A visit to Gavdos is primarily an attraction because of the island's wild nature and isolated peace and tranquility. In the tourist season, there are two ferry routes to Gavdos from, respectively Chora Sfakia (Tuesday, Thursday, Saturday and Sunday. 1 hour, 15 minutes) and Paleochora (Monday and Wednesday, three and a half hours).
Gramvousa (Grambousa, Grampousa or Krampouza) is actually not one but two small uninhabited islands of Crete's north coast. Imeri and Agria Gramvousa. At Imeri Gramvousa there are remains of a Venetian fortress and the buildings that were used when the island was a refuge for insurgents during the Greek war of liberation in the 1820s.
Gramvousa like Souda and Spinalonga remained on Venetian hands after Crete was surrendered to the Ottomans in 1669. Gramvousa was first given up in 1691 by a corrupt Neapolitan captain.
Later Gramvousa became a refuge for Cretan rebels who fought against the Ottoman rule in Crete. In 1825 the island was a base for a group of 3-400 rebels. The Turks besieged the island for over two years, but could not take it. To survive the rebels exerted to piracy causing great inconvenience to the Turkish and Egyptian trade in this part of the Mediterranean. In 1828 the island came under British control at the behest of Governor Ioannis Kapodistrias from the new Greek state on the mainland and the pirate ships were destroyed.
Gramvousa Today the area is a popular destination for excursions. From Kossamos you can sail to the island and the nearby Balos lagoon with its' fine beaches.
Paximadia are two small uninhabited islands in the Mesara bay about 12 km south of Agia Galini on the south coast of Crete. The locals also call them Elafantaki because they resemble a small elephant. But the name Paximadia means 'rusks' because the islands also resemble the Cretan rusks or dry bread.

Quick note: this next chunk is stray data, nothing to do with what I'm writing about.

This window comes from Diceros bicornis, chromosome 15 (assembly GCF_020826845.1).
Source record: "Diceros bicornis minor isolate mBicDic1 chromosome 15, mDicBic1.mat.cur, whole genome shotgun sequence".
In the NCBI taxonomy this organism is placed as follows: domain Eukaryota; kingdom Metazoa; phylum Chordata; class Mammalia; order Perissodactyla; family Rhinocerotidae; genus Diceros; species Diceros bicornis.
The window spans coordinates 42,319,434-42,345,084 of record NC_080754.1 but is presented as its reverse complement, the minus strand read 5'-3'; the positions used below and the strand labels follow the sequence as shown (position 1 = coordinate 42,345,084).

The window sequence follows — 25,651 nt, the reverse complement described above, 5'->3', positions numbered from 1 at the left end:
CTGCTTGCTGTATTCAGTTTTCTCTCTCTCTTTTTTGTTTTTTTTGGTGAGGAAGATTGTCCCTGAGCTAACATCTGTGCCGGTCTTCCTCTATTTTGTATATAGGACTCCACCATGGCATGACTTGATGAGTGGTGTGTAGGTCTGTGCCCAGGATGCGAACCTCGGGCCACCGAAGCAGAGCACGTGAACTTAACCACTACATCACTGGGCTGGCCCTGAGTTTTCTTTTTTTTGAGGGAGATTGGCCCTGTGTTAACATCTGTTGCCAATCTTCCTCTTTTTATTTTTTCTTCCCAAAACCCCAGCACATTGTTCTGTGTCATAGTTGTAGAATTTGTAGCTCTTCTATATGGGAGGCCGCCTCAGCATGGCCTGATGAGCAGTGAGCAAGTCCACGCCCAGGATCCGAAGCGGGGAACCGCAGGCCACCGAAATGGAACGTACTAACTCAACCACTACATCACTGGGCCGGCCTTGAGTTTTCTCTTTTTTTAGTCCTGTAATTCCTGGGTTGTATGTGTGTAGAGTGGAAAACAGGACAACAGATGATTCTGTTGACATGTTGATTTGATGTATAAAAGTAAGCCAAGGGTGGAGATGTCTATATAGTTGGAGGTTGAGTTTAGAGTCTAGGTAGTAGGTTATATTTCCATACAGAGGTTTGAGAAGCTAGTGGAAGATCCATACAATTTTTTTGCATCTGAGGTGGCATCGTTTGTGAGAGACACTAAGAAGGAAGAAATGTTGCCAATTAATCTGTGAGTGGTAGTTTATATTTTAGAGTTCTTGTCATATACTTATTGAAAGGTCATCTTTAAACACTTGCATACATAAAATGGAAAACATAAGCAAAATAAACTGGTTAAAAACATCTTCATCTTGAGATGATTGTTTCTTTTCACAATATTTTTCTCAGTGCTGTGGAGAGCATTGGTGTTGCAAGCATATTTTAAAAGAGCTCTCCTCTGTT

According to Cretan mythology the goddess Leto gave birth to Apollo (god of light and song) and Artemis (hunting, forest and animal goddess) on these islands. Therefore, the islands were also called Letoai.
In summer you can be sailed to the islands from Agian Galini and Kokkinos Pyrgos. There is one beach on the south side of the easternmost island.
Souda and Leon
Souda is a small islet located in the Souda Bay, east of Chania. Beside it lies a small island called Leon. In antiquity the two islands were called Leukai.
DiaBecause Souda is located strategically in the natural harbor, which the Souda Bay is, the Venetians built a fortress on the island between 1570 and the 1573. When Crete fell to the Ottomans in 1669 the Venetians succeeded in remaining at Souda (and two other islands, Gramvousa and Spinalonga) right up to the 1715. Also later, there has been a military on the island, since it is located just opposite the NATO naval station at Souda Bay. The island formed the backdrop for some of the scenes in the James Bond film "For Your Eyes Only" from 1981.
The ancient name Leukai comes from a myth about a musical competition between muses and sirens. The muses lost the competition and in anger plucked the feathers of the winged sirens. The sirens faded (turned white), fell into the sea at a place called Aptera (Wingless) and formed the islands Leukai (white).
Souda is open to visitors in July and August. From the port city of the same name are boat trips to the island, but it can only be visited on guided tours.
Spinalonga is sometimes confused with the nearby peninsula of the same name. The island's official name is Kalydon.
It is actually an artificial island for during the Venetian period on Crete in 1526 the island was dug off the nearby peninsula Kolokitha and a fortress was built on the spot.
The Venetian fortifications on the island are created by the engineer Genese Bressani in 1578-1579. They were one of the most important fortresses in the Mediterranean of those days.
When the Venetians lost Crete to the Ottomans in 1669 they remained at Spinalonga to 1715, when even this last remnant of Venetian domination of the Mediterranean Sea was abandoned. Later, when the Cretan revolt against the Ottomans was at its peak the island in return became a safe haven for many Ottoman families who fled from Crete and the rebels.
From 1903 to 1957 the island was leprosy colony. One of the last of its kind in Europe. Although it sounds harsh, it was a step forward. At Spinalonga the lepers had medical care, food and social services. Before they had to live in caves away from the rest of society and without assistance.
Today you can visit Spinalonga from Elounda and Agios Nikolaos, where there are daily tourist boats to the island.